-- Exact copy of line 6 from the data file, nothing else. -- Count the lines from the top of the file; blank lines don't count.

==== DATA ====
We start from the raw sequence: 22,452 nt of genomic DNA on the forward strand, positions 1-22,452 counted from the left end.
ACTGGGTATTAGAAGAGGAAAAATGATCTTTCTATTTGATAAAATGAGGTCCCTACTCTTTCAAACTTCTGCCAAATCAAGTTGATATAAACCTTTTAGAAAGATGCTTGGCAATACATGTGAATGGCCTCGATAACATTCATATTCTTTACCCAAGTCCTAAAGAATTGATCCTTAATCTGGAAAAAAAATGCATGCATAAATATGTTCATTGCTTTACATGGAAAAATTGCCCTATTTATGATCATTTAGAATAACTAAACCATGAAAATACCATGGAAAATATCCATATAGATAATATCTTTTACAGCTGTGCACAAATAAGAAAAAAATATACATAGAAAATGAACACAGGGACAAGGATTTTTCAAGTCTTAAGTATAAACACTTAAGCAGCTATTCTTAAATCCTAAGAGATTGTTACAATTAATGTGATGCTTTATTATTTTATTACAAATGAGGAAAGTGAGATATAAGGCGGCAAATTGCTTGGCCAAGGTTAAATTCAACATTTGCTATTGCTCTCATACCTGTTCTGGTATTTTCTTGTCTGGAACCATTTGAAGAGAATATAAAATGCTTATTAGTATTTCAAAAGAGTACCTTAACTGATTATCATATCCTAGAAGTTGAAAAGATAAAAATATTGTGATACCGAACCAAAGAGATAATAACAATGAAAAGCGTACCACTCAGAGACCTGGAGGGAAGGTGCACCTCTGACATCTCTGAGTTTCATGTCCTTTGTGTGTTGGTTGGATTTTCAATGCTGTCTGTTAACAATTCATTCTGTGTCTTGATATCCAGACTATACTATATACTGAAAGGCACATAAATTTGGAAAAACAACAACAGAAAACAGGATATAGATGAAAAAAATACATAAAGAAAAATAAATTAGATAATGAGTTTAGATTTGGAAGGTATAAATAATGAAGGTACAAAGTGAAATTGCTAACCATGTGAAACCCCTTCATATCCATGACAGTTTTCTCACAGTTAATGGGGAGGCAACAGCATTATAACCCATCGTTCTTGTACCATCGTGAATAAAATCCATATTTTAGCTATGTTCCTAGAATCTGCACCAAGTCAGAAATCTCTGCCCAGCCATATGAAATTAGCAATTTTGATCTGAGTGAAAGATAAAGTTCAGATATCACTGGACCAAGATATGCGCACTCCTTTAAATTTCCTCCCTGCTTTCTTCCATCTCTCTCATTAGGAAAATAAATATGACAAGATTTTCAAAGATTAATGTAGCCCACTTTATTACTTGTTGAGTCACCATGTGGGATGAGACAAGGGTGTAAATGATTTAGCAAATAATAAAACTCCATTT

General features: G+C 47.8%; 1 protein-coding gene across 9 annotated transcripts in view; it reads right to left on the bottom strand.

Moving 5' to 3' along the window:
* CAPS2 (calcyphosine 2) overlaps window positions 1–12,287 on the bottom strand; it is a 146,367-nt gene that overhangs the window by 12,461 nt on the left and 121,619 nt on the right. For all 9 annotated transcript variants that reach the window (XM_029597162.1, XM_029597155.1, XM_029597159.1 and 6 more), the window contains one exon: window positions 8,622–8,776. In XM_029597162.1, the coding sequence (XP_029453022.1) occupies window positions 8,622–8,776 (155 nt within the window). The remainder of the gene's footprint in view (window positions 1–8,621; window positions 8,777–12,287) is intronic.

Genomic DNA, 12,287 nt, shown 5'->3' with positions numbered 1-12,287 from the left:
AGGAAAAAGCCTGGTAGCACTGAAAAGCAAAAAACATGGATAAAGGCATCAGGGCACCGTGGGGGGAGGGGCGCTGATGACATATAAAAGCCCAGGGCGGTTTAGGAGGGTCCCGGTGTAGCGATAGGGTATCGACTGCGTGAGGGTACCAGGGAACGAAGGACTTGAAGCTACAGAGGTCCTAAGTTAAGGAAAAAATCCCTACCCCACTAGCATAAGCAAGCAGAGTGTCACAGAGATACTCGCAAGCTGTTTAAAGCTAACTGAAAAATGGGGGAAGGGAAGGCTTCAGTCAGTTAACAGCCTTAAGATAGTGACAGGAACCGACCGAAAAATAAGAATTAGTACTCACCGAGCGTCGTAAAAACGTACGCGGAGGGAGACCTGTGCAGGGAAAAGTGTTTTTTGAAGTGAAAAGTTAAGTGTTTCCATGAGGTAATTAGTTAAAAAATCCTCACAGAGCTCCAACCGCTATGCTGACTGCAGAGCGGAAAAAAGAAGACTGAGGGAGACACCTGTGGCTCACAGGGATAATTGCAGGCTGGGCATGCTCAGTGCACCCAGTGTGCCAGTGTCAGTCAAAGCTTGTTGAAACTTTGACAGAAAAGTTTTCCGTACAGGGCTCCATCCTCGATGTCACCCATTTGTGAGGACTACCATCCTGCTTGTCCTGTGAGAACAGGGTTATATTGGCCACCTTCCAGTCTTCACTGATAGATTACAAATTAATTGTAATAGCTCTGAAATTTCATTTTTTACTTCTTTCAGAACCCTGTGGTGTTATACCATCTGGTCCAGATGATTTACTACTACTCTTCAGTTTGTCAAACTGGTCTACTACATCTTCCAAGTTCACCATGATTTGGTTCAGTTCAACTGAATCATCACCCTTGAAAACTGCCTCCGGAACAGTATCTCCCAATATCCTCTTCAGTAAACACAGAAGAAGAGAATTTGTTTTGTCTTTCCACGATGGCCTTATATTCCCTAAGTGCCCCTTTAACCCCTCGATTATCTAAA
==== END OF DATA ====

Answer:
Genomic DNA, 12,287 nt, shown 5'->3' with positions numbered 1-12,287 from the left: